Editor's note:This article is Part I of a new series by Alex de Ramon looking at the current state of our government and suggesting needed structural reforms to solve the many issues plaguing our democracy. Read the next part II here and part III here.
According to the Economist Intelligence Unit, the US has been downgraded to a “flawed democracy” status for the first time. This ranking means that a country has free and fair elections, as well as basic respect for civil liberties, but it suffers from low levels of participation and other governance problems. While one might be inclined to point the finger towards President Trump, the reason for the downgrade actually reflects a long-term trend: declining trust in governmental institutions, elected representatives, and political parties. Our trust in our government has been declining for decades: some would argue that major events such as Watergate and the Vietnam war were the catalysts for the delegitimization of our government. Today’s parallels (government shutdowns, the 2008 financial crisis and ensuing economic stagnation, and the Iraq War) have only exacerbated this trend.
There is clearly much room to worry here. Record numbers of Americans have little to no faith in our government, and it is doubtful that Trump will be able to provide the kind of dramatic turnaround that would be needed to restore this faith. His campaign, as well as the surprising popularity of Bernie Sanders’ efforts, proved that many Americans think that “the system” is broken. If I remember correctly, after all, the pundits all predicted that the 2016 election would be a show-down between the two largest political dynasties in our time; instead, we almost ended up with a “democratic socialist” against a reality-TV star billionaire with an at-best tangential connection to conservatism. In this light, I believe that we should seriously consider that our system of government really is broken.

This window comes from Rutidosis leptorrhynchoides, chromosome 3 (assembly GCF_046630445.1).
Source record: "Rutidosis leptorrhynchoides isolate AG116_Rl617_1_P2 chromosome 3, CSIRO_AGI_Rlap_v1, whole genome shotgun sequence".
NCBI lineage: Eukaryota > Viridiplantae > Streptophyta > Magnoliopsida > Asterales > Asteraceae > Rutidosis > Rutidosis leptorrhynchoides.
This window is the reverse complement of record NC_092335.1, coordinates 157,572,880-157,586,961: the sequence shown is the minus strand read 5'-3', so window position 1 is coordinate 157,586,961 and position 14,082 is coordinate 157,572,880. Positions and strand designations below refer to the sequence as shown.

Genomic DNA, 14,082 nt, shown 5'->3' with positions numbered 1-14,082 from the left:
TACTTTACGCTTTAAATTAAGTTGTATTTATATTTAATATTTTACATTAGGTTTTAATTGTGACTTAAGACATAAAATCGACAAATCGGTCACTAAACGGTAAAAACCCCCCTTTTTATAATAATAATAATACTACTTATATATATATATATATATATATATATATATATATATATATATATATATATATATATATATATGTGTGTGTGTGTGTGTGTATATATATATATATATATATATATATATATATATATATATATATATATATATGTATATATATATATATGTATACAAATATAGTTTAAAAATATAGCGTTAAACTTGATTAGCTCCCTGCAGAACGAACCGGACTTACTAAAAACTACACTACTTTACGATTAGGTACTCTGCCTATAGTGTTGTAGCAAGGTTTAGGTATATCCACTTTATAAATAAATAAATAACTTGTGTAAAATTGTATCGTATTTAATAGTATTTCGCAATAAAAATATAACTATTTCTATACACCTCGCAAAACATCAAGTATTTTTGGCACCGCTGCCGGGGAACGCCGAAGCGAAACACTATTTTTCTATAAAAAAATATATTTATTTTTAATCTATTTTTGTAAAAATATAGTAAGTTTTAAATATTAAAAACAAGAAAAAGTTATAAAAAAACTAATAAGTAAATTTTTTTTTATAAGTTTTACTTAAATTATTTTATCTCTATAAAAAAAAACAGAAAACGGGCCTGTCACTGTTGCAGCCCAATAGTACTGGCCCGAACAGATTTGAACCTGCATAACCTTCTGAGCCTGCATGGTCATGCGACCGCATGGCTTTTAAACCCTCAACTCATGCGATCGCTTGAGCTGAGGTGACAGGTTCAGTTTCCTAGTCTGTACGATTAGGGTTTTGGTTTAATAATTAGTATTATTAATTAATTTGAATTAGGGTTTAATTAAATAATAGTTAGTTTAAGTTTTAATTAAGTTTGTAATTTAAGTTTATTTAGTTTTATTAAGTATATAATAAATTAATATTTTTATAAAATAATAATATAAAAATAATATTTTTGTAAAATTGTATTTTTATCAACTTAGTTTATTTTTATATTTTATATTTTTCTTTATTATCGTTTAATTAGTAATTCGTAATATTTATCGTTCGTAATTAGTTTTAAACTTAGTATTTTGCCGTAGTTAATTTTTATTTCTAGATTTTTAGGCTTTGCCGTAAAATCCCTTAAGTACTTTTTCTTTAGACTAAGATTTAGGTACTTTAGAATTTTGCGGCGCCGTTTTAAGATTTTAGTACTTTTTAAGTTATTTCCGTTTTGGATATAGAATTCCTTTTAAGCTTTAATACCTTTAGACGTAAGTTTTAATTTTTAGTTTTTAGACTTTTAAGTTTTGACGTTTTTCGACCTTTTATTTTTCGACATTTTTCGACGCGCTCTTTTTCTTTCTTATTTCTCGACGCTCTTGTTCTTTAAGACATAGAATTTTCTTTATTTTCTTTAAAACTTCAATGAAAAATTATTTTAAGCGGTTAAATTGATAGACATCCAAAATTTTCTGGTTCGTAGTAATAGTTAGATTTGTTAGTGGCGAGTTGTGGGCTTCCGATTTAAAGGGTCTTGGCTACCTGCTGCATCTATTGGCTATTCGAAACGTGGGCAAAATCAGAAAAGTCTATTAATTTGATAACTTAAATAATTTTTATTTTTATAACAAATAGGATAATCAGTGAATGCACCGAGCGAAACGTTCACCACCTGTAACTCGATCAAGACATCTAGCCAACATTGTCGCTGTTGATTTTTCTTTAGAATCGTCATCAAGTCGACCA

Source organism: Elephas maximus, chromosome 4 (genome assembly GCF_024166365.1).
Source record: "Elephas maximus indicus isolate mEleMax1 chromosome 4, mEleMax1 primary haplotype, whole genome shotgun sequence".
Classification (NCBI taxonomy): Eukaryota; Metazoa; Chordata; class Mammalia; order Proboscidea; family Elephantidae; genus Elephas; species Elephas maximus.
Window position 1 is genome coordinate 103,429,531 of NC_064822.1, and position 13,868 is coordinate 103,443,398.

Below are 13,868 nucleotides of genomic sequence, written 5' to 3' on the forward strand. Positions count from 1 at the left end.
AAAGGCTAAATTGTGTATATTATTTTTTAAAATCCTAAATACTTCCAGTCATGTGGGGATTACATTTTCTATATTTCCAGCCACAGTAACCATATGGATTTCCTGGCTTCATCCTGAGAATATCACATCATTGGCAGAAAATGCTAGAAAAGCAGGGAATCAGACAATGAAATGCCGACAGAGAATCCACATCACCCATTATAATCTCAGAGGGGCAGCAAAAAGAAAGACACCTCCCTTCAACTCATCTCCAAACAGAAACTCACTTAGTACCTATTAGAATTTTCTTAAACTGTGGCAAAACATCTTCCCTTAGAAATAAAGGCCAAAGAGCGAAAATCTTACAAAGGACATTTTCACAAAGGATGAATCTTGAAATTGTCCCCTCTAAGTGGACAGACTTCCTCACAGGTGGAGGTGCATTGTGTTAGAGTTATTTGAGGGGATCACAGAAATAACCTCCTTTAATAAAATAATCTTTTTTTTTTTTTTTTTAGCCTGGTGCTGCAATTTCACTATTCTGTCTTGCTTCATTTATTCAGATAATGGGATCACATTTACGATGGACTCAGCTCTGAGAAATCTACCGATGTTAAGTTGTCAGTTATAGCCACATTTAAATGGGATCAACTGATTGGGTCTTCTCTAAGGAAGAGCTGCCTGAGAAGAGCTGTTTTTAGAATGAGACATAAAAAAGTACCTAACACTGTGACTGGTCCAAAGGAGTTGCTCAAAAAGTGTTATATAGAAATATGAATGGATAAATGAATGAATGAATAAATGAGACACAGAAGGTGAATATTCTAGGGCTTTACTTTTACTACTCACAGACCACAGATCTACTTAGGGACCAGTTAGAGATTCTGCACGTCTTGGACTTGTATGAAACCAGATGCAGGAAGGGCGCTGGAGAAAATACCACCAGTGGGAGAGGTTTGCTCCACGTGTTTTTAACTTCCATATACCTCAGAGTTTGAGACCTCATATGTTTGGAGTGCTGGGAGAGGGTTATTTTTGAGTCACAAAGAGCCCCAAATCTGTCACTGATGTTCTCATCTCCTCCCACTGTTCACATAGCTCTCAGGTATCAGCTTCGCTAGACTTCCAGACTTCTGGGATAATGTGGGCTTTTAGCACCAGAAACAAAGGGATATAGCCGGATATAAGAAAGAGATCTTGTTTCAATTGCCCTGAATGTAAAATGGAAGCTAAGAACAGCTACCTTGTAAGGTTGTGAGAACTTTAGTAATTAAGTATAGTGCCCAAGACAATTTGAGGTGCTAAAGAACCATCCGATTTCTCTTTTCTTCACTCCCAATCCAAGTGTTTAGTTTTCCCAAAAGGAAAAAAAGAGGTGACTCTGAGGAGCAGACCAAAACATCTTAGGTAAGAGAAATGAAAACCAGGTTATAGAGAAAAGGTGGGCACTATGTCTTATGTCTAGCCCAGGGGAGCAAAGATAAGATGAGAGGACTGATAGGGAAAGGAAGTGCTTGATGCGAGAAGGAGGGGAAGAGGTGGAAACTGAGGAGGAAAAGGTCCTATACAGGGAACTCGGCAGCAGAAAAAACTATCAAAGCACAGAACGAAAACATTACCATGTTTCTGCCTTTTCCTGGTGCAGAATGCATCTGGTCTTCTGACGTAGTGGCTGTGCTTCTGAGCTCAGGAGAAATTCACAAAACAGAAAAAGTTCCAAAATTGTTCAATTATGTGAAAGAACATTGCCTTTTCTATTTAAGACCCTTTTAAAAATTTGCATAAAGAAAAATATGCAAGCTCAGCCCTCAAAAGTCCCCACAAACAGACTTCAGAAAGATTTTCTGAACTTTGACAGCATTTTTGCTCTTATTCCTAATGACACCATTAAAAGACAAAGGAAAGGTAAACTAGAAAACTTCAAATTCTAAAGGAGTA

What would be the causes of this breakdown in our government? While this process has clearly been slow and hard to discern, it is hard to argue that our government is somehow more efficient or works better than it did some decades ago. Increased polarization and partisanship has ground our government, especially Congress, to a halt and tends to frustrate all attempts to get things done. Democrats are now called “obstructionists” in their attempts to placate their electoral bases as members of the opposition party, while Republicans largely refused to work with Obama at all. Scandals and the abundance of rhetoric about how politicians only work for themselves, and most importantly the idea that only an “outsider” can fix what is wrong, have had lasting effects on how we perceive our government. Individually, the average American is dejected about politics and sees elections as “the lesser of two evils”, if they bother to vote at all.
While we can speculate about the causes of these changes in how our government works and how it is thereby perceived, the obvious conclusion is that there is a deep structural rot at the heart of our democracy. We are proud of our Constitution and the wisdom of our Founding Fathers, but what if the problems we face today could be solved or at least ameliorated by taking a fresh look at our entire governmental structure? After